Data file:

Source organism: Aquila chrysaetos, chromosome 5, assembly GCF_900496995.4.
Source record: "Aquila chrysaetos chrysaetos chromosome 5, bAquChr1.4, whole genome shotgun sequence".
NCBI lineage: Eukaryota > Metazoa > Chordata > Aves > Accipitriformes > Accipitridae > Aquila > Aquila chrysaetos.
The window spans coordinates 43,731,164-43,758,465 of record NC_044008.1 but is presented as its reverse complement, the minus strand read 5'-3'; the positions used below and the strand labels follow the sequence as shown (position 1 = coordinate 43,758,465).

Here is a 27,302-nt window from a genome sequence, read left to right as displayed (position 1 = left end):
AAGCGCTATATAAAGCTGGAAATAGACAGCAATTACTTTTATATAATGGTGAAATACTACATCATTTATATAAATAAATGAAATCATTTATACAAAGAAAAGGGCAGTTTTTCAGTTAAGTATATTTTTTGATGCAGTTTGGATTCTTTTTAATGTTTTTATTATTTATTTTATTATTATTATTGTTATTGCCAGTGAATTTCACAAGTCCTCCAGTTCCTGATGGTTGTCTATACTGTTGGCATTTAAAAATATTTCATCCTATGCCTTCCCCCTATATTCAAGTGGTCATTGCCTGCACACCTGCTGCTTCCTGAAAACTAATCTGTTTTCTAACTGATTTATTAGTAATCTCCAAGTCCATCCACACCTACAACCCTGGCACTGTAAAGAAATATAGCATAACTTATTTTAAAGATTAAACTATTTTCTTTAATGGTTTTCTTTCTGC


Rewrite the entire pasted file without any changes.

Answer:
Source organism: Aquila chrysaetos, chromosome 5, assembly GCF_900496995.4.
Source record: "Aquila chrysaetos chrysaetos chromosome 5, bAquChr1.4, whole genome shotgun sequence".
NCBI lineage: Eukaryota > Metazoa > Chordata > Aves > Accipitriformes > Accipitridae > Aquila > Aquila chrysaetos.
The window spans coordinates 43,731,164-43,758,465 of record NC_044008.1 but is presented as its reverse complement, the minus strand read 5'-3'; the positions used below and the strand labels follow the sequence as shown (position 1 = coordinate 43,758,465).

Here is a 27,302-nt window from a genome sequence, read left to right as displayed (position 1 = left end):
AAGCGCTATATAAAGCTGGAAATAGACAGCAATTACTTTTATATAATGGTGAAATACTACATCATTTATATAAATAAATGAAATCATTTATACAAAGAAAAGGGCAGTTTTTCAGTTAAGTATATTTTTTGATGCAGTTTGGATTCTTTTTAATGTTTTTATTATTTATTTTATTATTATTATTGTTATTGCCAGTGAATTTCACAAGTCCTCCAGTTCCTGATGGTTGTCTATACTGTTGGCATTTAAAAATATTTCATCCTATGCCTTCCCCCTATATTCAAGTGGTCATTGCCTGCACACCTGCTGCTTCCTGAAAACTAATCTGTTTTCTAACTGATTTATTAGTAATCTCCAAGTCCATCCACACCTACAACCCTGGCACTGTAAAGAAATATAGCATAACTTATTTTAAAGATTAAACTATTTTCTTTAATGGTTTTCTTTCTGC